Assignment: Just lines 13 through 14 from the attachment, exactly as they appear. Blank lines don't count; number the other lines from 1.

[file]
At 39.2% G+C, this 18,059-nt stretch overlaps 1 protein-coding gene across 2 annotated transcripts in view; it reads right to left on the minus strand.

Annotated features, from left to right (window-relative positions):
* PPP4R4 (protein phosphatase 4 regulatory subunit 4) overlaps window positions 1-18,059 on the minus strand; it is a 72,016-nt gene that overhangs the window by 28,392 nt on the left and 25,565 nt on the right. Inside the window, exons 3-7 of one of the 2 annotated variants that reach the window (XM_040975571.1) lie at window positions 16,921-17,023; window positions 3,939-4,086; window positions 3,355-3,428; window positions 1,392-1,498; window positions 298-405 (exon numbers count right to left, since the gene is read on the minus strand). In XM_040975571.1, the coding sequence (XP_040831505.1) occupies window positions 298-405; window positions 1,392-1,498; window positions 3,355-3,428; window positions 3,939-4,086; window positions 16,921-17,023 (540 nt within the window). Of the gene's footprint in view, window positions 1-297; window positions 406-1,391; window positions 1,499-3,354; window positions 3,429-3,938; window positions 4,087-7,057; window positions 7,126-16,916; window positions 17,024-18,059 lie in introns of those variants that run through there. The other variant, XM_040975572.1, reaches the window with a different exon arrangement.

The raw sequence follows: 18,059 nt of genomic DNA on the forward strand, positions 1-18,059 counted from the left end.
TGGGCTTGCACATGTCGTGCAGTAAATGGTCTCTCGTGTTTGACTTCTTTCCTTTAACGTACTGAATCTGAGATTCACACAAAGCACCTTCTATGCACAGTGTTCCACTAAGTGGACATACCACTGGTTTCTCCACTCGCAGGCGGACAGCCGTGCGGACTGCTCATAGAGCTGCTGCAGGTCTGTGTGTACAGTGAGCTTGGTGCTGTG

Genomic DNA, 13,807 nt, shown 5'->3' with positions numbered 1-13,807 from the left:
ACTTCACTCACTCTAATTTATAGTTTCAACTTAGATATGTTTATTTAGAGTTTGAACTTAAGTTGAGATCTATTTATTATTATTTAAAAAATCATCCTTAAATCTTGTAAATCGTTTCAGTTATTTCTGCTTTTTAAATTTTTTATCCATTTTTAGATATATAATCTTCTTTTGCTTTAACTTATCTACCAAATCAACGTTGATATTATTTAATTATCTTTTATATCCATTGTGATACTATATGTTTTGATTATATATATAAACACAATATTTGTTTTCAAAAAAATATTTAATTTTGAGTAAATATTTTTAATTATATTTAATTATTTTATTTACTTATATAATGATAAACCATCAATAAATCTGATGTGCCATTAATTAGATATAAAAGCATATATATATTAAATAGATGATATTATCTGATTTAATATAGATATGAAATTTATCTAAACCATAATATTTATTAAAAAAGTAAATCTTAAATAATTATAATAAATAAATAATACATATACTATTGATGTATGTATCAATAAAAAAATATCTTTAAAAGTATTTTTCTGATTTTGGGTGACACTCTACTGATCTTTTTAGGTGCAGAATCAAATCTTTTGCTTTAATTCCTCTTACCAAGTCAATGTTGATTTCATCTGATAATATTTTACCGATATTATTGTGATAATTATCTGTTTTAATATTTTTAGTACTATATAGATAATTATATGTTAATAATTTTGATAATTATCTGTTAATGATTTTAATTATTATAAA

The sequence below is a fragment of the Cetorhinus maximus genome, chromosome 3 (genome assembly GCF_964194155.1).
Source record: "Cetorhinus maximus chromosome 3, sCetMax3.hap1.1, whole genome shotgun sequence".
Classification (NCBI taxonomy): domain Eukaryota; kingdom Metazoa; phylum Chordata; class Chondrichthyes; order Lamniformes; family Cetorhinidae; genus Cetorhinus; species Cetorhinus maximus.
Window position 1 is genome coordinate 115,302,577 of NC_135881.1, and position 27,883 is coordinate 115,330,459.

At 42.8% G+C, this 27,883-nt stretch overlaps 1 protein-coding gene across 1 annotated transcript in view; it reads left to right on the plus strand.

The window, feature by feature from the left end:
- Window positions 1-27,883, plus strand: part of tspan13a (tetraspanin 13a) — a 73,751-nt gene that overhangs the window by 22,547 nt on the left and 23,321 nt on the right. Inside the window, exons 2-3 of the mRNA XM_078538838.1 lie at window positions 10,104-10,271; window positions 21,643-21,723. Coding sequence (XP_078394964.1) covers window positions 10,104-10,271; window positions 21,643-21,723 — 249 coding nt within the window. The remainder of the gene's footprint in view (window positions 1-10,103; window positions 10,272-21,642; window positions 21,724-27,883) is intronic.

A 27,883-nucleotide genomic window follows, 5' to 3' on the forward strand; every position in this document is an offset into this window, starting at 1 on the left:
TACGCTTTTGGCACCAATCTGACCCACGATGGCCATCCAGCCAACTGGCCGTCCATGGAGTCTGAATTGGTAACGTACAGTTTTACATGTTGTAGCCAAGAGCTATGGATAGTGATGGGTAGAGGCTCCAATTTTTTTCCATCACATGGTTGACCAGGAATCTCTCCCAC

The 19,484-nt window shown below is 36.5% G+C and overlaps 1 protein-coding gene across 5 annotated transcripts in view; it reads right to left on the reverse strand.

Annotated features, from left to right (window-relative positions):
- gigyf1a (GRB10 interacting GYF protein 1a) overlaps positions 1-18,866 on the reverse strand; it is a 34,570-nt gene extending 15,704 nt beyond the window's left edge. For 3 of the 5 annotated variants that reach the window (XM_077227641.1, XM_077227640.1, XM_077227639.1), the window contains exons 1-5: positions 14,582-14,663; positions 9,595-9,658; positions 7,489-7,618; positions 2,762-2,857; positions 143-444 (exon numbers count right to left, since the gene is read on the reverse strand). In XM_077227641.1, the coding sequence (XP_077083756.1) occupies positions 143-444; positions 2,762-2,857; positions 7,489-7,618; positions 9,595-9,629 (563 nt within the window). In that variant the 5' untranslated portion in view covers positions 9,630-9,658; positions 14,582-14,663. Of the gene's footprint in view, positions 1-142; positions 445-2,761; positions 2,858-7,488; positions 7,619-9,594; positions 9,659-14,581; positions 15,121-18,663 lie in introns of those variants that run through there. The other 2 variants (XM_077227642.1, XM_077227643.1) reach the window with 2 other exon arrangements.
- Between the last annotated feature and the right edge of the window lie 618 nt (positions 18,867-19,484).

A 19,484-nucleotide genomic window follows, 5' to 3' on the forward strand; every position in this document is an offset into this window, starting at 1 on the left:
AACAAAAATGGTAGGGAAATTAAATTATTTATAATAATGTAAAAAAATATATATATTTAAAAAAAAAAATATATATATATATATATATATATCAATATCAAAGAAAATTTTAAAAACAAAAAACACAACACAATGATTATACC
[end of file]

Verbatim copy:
The window, feature by feature from the left end:
- Window positions 1-27,883, plus strand: part of tspan13a (tetraspanin 13a) — a 73,751-nt gene that overhangs the window by 22,547 nt on the left and 23,321 nt on the right. Inside the window, exons 2-3 of the mRNA XM_078538838.1 lie at window positions 10,104-10,271; window positions 21,643-21,723. Coding sequence (XP_078394964.1) covers window positions 10,104-10,271; window positions 21,643-21,723 — 249 coding nt within the window. The remainder of the gene's footprint in view (window positions 1-10,103; window positions 10,272-21,642; window positions 21,724-27,883) is intronic.